Americans drive a lot. In fact, we drive 2.9 trillion miles a year on average. To put this astronomical number into perspective, that’s equal to over 320 round trips to Pluto!
While the way we commute has changed drastically over the years, one thing rings true: the frustration is real when it comes to urban commuting. Typically along the lines of a real life lucid nightmare, commutes in heavily populated areas can be flat-out awful. If you live in a populated city and brave the 9-5 weekday traffic, many kudos to you!
Out of the 100 most populated cities in America, stress and road rage run rampant. Road construction, freeway congestion, and overall driver stupidity make their debuts basically everywhere. These stressors are present even my home city of Boise, Idaho (yes it’s one of the most populated cities, big surprise, I know).
The following graph identifies the safest and most dangerous cities to commute in:
Click here for an interactive version of the graph.
The 10 Best Cities To Commute In:
- Lubbock, TX
- Corpus Christi, TX
- Lincoln, NE
- Greensboro, NC
- Tucson, AZ
- Reno, NV
- Durham, NC
- Colorado Springs, CO
- Winston-Salem, NC
- Raleigh, NC
The 10 Worst Cities To Commute In:
- New York, NY
- Washington, DC
- Philadelphia, PA
- San Francisco, CA
- Detroit, MI
- Newark, NJ
- Boston, MA
- Chicago, IL
- Baltimore, MD
- Los Angeles, CA
But what exactly makes the conditions of a city terrible or ideal? (Special thanks to WalletHub for their extensive research on this issue!) A group of their top researchers compiled the data that is represented in the graph above. This is what they’ve deemed as crucially important:
Cost for Drivers
Americans are literally addicted to fuel. We use it everywhere, all the time. We transport ourselves, the products we consume, and practically everything else imaginable. Gasoline may be a huge expense, but also factor in high insurance costs, licensing fees, registration, and emissions testing. Some cities are just too expensive to drive in!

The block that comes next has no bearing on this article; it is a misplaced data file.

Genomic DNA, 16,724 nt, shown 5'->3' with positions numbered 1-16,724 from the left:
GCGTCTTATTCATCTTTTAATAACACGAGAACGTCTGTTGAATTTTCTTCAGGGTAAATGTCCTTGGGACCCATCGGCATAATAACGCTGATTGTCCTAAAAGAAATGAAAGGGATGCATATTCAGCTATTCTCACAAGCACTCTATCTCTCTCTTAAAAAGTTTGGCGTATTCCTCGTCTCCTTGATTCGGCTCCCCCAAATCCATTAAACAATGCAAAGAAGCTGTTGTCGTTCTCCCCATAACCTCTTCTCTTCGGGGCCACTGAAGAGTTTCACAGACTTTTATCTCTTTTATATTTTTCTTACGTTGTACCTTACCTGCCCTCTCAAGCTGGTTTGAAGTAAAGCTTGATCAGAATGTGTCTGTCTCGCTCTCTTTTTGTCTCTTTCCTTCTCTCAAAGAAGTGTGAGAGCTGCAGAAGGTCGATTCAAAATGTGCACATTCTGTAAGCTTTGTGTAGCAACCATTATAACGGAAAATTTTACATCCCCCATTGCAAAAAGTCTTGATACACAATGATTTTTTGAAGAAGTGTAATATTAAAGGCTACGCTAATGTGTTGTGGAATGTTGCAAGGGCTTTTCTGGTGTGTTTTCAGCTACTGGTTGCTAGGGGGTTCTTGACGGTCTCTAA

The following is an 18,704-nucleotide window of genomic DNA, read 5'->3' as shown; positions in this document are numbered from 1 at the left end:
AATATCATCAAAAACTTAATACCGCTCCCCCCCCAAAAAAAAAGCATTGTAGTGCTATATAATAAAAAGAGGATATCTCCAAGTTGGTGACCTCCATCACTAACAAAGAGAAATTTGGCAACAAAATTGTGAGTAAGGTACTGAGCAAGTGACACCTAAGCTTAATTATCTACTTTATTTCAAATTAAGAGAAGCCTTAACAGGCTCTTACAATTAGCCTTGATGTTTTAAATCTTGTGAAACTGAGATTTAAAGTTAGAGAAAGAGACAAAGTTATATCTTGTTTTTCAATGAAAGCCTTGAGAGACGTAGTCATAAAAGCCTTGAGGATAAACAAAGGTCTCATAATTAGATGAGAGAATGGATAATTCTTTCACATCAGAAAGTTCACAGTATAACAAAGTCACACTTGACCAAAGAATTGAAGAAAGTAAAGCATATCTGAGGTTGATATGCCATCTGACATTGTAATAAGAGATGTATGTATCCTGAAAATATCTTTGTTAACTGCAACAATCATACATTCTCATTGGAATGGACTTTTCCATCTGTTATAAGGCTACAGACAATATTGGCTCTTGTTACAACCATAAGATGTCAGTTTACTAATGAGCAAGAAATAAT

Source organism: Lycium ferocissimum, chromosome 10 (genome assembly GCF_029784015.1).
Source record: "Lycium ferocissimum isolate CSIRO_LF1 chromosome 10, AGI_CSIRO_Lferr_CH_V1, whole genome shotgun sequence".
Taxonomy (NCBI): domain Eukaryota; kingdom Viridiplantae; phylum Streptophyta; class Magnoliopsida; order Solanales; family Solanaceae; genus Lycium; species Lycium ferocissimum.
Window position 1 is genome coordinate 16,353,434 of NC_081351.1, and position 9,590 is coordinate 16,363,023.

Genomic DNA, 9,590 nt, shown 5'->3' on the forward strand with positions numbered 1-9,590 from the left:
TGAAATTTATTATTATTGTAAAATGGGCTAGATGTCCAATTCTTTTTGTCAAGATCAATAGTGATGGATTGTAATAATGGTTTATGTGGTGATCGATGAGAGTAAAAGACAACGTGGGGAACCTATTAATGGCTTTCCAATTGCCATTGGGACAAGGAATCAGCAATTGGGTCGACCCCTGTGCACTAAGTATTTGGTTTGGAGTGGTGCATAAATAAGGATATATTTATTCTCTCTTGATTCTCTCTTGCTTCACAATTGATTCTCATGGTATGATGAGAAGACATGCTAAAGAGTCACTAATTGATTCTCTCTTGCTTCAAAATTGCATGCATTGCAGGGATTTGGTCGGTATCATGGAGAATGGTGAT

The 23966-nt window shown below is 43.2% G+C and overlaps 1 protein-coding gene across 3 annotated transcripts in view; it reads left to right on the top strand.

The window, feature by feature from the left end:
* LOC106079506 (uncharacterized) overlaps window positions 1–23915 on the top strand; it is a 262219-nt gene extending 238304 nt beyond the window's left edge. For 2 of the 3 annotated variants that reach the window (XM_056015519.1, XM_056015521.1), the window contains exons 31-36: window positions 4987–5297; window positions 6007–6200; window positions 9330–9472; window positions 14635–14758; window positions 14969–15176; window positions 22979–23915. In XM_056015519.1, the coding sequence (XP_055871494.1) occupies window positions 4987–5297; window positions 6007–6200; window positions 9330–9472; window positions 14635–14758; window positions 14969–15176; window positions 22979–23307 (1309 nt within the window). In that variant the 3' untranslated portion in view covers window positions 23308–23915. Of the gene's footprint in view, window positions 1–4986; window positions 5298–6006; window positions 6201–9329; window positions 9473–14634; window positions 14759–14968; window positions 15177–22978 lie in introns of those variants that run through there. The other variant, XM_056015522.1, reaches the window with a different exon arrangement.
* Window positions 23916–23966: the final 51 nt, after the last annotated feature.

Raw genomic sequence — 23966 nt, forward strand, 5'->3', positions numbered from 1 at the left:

(Also related: Average price of gas by state)
Not all roadways are created equal. Minimal state budgets and an overall lack of maintenance are often to blame. Bad roads equate to added costs to drivers. Americans wreck tires and suspension like they’re going out of style due to these insufficient roads. Other variables for road conditions include average traffic delays, quality of bridges, and the climate of the area.
There is a link between personal pride in a vehicle and the rate in which accidents occur. Businesses such as car washes, the frequency of auto dealerships, and the quality of auto repair shops all affect the overall automobile wellness of an area. Another convenience to consider is the availability of parking, and the layout of parking/bike lane areas.
How likely are you to be involved in an auto accident? If you’re living in one of the 10 worst cities to commute in, it’s pretty likely. Wrecking your car is a fact of life that’s often times difficult to digest; a harsh reality. Another metric to consider is the severity rates related to DUI’s, which vary by state. Furthermore, if you live in an area with high auto theft rates, you and your car are obviously less safe.
Do you live in any of these 100 most populated cities? If so, do you agree or disagree with their current standings on the graph in this post?